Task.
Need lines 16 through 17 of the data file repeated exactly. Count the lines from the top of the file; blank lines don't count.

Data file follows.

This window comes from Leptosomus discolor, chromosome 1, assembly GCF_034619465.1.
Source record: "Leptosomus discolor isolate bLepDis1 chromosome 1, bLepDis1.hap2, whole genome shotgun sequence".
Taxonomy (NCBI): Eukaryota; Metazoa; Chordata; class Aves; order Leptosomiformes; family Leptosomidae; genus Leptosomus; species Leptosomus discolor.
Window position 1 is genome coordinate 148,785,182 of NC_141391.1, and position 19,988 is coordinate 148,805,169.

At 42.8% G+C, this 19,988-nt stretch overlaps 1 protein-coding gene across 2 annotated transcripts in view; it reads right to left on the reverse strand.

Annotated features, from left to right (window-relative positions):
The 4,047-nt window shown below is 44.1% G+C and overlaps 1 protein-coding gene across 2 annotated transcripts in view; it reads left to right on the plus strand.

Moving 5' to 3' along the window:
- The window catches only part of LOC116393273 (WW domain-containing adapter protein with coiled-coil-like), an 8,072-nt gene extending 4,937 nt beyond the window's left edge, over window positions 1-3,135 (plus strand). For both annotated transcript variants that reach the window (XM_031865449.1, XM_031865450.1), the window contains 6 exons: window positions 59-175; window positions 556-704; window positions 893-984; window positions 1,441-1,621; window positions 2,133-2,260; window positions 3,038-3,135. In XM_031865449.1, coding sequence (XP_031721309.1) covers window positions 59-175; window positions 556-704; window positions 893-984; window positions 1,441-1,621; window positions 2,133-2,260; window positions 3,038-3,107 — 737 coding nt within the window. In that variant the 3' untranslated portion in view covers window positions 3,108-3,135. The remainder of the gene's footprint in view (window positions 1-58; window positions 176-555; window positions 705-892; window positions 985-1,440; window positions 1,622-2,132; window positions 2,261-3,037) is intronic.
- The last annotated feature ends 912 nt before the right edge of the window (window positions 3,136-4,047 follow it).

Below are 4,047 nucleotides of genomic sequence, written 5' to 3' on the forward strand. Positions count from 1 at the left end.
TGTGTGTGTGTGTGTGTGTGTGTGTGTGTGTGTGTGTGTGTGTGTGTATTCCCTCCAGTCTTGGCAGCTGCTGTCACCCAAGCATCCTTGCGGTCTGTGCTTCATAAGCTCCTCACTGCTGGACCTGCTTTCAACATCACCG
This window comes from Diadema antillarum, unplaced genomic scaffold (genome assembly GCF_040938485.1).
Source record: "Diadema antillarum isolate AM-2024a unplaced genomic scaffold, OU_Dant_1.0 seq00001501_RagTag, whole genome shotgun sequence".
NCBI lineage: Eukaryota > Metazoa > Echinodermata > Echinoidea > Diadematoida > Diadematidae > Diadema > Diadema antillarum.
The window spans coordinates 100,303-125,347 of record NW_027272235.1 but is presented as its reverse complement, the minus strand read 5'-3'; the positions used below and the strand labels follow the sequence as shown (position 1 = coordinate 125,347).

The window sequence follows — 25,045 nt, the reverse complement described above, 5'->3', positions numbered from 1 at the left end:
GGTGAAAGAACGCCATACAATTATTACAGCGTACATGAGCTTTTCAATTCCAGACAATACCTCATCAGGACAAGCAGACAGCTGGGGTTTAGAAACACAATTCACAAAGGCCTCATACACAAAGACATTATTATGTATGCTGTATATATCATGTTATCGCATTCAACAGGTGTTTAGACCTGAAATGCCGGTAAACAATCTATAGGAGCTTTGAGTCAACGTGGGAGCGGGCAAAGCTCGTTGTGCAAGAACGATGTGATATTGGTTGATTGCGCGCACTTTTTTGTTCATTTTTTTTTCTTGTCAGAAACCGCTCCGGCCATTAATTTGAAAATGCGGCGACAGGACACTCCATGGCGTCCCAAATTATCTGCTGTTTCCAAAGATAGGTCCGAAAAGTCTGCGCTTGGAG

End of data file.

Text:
The window spans coordinates 100,303-125,347 of record NW_027272235.1 but is presented as its reverse complement, the minus strand read 5'-3'; the positions used below and the strand labels follow the sequence as shown (position 1 = coordinate 125,347).

The window sequence follows — 25,045 nt, the reverse complement described above, 5'->3', positions numbered from 1 at the left end: